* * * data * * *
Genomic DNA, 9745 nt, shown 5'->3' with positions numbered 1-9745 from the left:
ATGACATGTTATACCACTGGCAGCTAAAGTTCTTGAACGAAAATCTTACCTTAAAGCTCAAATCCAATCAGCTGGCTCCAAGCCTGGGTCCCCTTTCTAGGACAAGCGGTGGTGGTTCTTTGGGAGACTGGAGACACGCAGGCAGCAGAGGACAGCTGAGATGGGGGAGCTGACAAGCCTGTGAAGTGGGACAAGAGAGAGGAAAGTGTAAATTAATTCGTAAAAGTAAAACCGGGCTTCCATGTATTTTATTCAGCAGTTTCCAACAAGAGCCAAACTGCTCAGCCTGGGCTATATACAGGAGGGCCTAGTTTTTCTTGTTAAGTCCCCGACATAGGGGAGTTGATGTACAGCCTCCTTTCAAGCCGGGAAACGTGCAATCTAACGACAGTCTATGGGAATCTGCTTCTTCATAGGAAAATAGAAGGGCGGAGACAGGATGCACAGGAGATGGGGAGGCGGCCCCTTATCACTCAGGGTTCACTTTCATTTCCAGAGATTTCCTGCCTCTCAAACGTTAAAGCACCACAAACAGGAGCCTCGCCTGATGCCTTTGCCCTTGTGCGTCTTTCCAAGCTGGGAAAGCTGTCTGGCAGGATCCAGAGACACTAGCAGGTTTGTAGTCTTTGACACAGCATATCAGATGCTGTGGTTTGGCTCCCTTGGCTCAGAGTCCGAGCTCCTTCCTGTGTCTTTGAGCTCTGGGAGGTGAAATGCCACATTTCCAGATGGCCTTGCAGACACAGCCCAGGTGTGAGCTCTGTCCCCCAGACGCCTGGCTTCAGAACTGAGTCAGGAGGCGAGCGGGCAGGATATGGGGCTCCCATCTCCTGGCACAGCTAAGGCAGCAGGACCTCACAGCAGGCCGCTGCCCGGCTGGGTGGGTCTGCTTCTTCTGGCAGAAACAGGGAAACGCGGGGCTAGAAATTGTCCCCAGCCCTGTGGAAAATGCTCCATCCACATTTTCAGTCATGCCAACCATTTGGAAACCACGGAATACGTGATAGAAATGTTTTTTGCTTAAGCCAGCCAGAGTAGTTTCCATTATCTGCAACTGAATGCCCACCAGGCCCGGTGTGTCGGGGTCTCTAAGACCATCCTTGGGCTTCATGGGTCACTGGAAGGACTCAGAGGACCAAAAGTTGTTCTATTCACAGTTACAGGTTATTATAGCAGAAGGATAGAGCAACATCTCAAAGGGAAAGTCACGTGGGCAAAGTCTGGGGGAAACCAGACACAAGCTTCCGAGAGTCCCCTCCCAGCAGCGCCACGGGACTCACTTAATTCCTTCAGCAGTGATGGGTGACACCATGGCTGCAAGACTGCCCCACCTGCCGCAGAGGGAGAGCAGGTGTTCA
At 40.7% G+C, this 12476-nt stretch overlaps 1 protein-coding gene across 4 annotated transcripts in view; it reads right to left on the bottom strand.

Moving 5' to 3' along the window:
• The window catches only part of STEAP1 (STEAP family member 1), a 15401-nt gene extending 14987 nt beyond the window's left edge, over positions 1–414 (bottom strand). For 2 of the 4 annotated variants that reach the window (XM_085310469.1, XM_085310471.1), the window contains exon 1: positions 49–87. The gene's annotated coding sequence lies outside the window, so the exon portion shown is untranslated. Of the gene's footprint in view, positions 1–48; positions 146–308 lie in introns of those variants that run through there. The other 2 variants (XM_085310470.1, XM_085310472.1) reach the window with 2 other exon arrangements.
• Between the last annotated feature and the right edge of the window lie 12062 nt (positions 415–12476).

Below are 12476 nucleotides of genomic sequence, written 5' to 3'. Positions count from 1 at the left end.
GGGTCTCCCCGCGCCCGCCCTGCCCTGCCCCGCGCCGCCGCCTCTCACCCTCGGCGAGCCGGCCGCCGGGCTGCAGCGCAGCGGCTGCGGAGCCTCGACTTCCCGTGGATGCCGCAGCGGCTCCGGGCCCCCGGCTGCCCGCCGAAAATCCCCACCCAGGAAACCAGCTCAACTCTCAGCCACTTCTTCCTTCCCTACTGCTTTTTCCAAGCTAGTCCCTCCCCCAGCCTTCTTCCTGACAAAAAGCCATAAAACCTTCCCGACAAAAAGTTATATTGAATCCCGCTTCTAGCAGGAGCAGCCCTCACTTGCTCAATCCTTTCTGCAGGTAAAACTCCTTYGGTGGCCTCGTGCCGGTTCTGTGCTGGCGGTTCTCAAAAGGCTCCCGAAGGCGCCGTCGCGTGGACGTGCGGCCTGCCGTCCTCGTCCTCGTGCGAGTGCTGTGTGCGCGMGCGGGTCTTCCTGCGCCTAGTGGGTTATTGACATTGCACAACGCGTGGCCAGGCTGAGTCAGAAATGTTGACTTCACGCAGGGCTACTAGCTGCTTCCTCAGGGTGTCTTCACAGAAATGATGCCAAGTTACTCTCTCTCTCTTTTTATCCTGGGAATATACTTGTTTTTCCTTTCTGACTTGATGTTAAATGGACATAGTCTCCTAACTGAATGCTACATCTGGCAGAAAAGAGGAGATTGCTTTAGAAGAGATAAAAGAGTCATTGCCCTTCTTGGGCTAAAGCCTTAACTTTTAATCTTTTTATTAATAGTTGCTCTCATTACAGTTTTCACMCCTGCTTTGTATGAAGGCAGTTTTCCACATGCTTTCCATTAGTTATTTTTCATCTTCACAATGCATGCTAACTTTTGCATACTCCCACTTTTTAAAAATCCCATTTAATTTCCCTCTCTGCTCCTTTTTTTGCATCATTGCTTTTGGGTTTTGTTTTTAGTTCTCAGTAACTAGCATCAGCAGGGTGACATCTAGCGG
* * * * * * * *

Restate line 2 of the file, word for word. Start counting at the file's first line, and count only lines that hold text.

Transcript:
ATGACATGTTATACCACTGGCAGCTAAAGTTCTTGAACGAAAATCTTACCTTAAAGCTCAAATCCAATCAGCTGGCTCCAAGCCTGGGTCCCCTTTCTAGGACAAGCGGTGGTGGTTCTTTGGGAGACTGGAGACACGCAGGCAGCAGAGGACAGCTGAGATGGGGGAGCTGACAAGCCTGTGAAGTGGGACAAGAGAGAGGAAAGTGTAAATTAATTCGTAAAAGTAAAACCGGGCTTCCATGTATTTTATTCAGCAGTTTCCAACAAGAGCCAAACTGCTCAGCCTGGGCTATATACAGGAGGGCCTAGTTTTTCTTGTTAAGTCCCCGACATAGGGGAGTTGATGTACAGCCTCCTTTCAAGCCGGGAAACGTGCAATCTAACGACAGTCTATGGGAATCTGCTTCTTCATAGGAAAATAGAAGGGCGGAGACAGGATGCACAGGAGATGGGGAGGCGGCCCCTTATCACTCAGGGTTCACTTTCATTTCCAGAGATTTCCTGCCTCTCAAACGTTAAAGCACCACAAACAGGAGCCTCGCCTGATGCCTTTGCCCTTGTGCGTCTTTCCAAGCTGGGAAAGCTGTCTGGCAGGATCCAGAGACACTAGCAGGTTTGTAGTCTTTGACACAGCATATCAGATGCTGTGGTTTGGCTCCCTTGGCTCAGAGTCCGAGCTCCTTCCTGTGTCTTTGAGCTCTGGGAGGTGAAATGCCACATTTCCAGATGGCCTTGCAGACACAGCCCAGGTGTGAGCTCTGTCCCCCAGACGCCTGGCTTCAGAACTGAGTCAGGAGGCGAGCGGGCAGGATATGGGGCTCCCATCTCCTGGCACAGCTAAGGCAGCAGGACCTCACAGCAGGCCGCTGCCCGGCTGGGTGGGTCTGCTTCTTCTGGCAGAAACAGGGAAACGCGGGGCTAGAAATTGTCCCCAGCCCTGTGGAAAATGCTCCATCCACATTTTCAGTCATGCCAACCATTTGGAAACCACGGAATACGTGATAGAAATGTTTTTTGCTTAAGCCAGCCAGAGTAGTTTCCATTATCTGCAACTGAATGCCCACCAGGCCCGGTGTGTCGGGGTCTCTAAGACCATCCTTGGGCTTCATGGGTCACTGGAAGGACTCAGAGGACCAAAAGTTGTTCTATTCACAGTTACAGGTTATTATAGCAGAAGGATAGAGCAACATCTCAAAGGGAAAGTCACGTGGGCAAAGTCTGGGGGAAACCAGACACAAGCTTCCGAGAGTCCCCTCCCAGCAGCGCCACGGGACTCACTTAATTCCTTCAGCAGTGATGGGTGACACCATGGCTGCAAGACTGCCCCACCTGCCGCAGAGGGAGAGCAGGTGTTCA